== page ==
Founded in 1986, the International Institute for Christian Studies (IICS) not only establishes Christian studies in state universities, but also provides professors, research libraries, and curriculum for classes. While most missionaries target the general population, people like Dan Clendenin, who teaches Christian studies at Moscow State University, face more skeptical, intellectual minds. His students and colleagues are made up of the former Communist faithful. Recently IICS professors, staff, and advisers met in Kansas City, Missouri, to discuss accomplishments and goals. Journalist Alicia Chai spoke with Clendenin.
What are the main tensions between the Orthodox Church and Protestant churches that have entered the country?
There is the problem of cultural heritage. Few people realize that Russia has a thousand-year history of Christianity. In fact, the Russian Orthodox service is still conducted in ninth-century Slavonic. The Orthodox church has made it very clear that they are unhappy with the West sending people to Christianize what they feel is an already Christianized country.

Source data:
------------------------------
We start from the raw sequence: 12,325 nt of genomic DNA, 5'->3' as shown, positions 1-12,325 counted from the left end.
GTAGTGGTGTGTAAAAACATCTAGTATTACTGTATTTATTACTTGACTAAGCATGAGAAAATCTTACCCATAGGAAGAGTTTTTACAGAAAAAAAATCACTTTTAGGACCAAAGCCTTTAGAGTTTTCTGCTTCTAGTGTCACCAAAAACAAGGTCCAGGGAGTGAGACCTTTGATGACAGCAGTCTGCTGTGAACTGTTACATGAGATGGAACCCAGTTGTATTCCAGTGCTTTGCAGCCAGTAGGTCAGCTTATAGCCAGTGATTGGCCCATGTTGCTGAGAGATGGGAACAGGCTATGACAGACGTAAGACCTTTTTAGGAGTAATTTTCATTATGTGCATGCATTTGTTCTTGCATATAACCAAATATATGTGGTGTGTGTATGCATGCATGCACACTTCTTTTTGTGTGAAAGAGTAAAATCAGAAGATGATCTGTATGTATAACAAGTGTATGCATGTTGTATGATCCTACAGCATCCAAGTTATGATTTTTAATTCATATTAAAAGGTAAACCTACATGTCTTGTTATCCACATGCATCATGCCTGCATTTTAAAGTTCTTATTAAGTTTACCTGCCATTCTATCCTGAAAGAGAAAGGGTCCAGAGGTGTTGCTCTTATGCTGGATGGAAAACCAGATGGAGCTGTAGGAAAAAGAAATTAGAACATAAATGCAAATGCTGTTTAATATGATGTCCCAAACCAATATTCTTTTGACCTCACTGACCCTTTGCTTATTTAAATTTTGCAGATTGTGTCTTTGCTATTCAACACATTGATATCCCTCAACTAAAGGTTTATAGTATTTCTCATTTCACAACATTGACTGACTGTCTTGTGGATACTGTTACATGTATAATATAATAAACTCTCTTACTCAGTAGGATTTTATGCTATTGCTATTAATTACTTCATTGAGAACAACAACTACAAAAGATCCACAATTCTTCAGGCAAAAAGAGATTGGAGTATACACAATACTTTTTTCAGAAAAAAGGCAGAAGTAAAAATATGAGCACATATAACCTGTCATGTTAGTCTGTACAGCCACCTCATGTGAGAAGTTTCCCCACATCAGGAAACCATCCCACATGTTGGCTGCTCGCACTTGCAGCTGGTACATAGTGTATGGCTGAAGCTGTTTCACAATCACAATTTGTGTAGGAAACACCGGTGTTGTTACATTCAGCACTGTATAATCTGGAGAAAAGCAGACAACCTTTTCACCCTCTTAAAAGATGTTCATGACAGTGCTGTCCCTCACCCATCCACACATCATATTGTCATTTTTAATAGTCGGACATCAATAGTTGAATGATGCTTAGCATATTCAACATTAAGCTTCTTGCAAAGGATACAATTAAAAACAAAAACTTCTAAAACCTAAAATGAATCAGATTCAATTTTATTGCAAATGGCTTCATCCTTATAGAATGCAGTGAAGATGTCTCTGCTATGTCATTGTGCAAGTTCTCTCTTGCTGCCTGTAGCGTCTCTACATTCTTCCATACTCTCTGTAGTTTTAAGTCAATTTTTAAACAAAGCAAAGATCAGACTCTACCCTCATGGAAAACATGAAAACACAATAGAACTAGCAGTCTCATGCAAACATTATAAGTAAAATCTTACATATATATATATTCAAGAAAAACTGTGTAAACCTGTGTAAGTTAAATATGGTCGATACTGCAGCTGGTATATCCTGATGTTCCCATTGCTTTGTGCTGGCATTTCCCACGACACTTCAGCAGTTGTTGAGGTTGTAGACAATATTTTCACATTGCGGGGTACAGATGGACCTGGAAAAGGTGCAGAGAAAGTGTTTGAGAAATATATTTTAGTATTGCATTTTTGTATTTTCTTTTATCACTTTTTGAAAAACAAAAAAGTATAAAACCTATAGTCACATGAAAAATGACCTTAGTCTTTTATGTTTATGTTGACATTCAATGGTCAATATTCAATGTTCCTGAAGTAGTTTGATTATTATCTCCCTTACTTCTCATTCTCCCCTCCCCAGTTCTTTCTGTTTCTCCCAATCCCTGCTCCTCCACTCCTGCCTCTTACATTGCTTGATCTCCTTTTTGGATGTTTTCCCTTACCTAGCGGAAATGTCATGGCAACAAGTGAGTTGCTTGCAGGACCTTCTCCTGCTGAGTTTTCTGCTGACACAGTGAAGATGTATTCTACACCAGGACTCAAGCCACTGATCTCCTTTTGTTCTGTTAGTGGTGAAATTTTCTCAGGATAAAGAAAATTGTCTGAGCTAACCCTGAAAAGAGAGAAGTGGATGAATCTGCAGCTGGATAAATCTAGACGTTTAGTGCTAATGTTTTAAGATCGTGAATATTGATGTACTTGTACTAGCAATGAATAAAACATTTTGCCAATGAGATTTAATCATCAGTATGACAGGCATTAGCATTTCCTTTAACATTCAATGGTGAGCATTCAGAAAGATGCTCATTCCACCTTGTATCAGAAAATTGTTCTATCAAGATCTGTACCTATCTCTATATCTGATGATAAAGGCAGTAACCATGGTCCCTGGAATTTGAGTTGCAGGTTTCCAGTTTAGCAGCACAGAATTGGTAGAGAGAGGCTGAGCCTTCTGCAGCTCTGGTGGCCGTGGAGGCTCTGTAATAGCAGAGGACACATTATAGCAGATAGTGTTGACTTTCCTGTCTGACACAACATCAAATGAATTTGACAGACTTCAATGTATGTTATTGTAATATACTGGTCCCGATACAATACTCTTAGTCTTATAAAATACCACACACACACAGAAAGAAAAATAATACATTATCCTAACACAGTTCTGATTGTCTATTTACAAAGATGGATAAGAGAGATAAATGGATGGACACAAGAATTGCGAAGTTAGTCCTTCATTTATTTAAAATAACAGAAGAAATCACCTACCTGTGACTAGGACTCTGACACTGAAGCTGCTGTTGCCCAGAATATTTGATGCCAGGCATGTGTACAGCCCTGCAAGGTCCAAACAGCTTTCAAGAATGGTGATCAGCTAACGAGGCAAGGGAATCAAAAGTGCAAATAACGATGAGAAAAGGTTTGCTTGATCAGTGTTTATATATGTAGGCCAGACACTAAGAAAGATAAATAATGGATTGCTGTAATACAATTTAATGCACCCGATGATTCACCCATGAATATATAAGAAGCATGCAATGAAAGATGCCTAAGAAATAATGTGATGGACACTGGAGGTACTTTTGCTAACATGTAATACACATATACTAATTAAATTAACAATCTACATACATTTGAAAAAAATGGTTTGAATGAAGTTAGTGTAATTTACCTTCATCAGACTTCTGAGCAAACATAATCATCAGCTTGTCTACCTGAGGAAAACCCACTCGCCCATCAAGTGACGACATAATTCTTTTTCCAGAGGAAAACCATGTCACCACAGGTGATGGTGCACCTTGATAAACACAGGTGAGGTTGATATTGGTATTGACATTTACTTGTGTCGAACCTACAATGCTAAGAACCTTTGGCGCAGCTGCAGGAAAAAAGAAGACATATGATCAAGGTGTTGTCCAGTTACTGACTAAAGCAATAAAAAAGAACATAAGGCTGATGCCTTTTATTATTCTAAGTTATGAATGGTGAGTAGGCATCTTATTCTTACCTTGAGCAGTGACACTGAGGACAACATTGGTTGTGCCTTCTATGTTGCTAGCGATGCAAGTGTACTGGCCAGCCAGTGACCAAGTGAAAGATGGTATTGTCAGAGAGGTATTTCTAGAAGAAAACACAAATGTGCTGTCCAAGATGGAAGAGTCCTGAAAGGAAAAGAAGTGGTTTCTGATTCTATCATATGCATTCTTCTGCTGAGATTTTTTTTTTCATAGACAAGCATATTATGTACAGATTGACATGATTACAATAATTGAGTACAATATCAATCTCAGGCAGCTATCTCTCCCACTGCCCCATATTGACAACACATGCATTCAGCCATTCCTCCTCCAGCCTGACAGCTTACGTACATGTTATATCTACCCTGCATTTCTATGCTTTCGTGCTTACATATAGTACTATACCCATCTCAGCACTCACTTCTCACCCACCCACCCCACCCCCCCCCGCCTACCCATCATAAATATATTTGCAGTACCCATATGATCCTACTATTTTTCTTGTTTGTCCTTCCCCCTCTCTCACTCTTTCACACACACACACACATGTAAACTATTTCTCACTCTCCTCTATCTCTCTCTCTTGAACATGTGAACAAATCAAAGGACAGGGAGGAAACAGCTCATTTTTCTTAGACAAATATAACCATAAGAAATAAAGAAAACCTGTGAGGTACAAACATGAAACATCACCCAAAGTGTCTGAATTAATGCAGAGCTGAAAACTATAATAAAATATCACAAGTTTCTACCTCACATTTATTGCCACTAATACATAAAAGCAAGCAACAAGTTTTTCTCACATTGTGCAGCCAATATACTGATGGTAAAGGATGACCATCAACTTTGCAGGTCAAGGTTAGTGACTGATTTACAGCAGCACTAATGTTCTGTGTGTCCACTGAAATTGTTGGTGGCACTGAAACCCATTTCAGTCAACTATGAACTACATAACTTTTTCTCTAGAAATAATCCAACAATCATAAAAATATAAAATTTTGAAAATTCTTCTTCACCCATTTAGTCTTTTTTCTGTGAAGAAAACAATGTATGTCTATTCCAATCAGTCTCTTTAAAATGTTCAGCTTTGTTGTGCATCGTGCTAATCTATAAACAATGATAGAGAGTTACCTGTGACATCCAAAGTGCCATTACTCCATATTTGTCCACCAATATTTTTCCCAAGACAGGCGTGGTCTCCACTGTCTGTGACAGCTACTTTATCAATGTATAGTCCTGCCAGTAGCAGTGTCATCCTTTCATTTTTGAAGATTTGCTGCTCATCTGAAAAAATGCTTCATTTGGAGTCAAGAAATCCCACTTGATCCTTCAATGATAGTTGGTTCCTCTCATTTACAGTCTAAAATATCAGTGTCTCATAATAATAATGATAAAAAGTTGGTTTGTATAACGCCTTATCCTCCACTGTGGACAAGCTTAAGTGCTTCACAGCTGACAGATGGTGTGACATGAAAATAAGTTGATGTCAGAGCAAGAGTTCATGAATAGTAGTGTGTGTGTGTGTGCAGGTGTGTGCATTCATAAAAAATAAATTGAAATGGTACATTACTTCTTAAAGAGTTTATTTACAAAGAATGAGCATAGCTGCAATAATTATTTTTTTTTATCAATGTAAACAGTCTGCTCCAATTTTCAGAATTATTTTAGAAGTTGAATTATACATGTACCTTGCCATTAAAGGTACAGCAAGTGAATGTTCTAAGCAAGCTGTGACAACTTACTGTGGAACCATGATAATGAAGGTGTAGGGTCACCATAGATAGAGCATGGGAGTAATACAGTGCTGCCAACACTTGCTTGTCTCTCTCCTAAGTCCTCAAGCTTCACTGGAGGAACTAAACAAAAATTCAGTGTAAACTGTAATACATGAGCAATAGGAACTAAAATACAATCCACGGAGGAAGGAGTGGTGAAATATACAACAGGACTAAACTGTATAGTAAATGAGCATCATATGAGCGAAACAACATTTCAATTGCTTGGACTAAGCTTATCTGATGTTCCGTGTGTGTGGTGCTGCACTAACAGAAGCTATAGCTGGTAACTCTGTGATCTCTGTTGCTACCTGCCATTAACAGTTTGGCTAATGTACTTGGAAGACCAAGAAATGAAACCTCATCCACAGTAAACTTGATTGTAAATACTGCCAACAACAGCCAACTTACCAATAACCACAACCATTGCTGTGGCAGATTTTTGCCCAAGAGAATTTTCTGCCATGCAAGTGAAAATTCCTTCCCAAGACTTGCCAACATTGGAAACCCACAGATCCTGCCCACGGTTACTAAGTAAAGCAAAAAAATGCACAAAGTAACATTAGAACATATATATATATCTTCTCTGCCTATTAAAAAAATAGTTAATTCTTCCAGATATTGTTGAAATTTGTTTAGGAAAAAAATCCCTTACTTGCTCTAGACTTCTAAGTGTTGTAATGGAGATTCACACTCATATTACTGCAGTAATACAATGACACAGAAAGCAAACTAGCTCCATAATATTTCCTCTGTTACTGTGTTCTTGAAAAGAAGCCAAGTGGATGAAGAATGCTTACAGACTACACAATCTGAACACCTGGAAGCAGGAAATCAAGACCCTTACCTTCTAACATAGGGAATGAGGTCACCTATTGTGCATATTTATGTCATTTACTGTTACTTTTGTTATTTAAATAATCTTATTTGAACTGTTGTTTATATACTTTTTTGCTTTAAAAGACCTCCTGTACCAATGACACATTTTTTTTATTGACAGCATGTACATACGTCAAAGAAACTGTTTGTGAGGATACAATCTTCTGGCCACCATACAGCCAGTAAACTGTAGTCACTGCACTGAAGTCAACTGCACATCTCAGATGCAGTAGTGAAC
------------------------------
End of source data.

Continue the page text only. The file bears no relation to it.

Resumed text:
What are the fundamental problems in Russian society?
Other than the religious ones, there are political and socio-economic problems. Ethnic hostilities are on the increase. There was a standard wisdom that after the fall of communism the old breed of Communist politician would be replaced with a new breed. However, time proved that the new breed, which was composed of right-wing national extremists, was worse than the former Communists. The economic problems are still terrible. There is also the problem of cults that are flourishing in all areas of the former Soviet Union. Mormons, Hare Krishna, Moonies—everything and anything—which causes confusion. ...1
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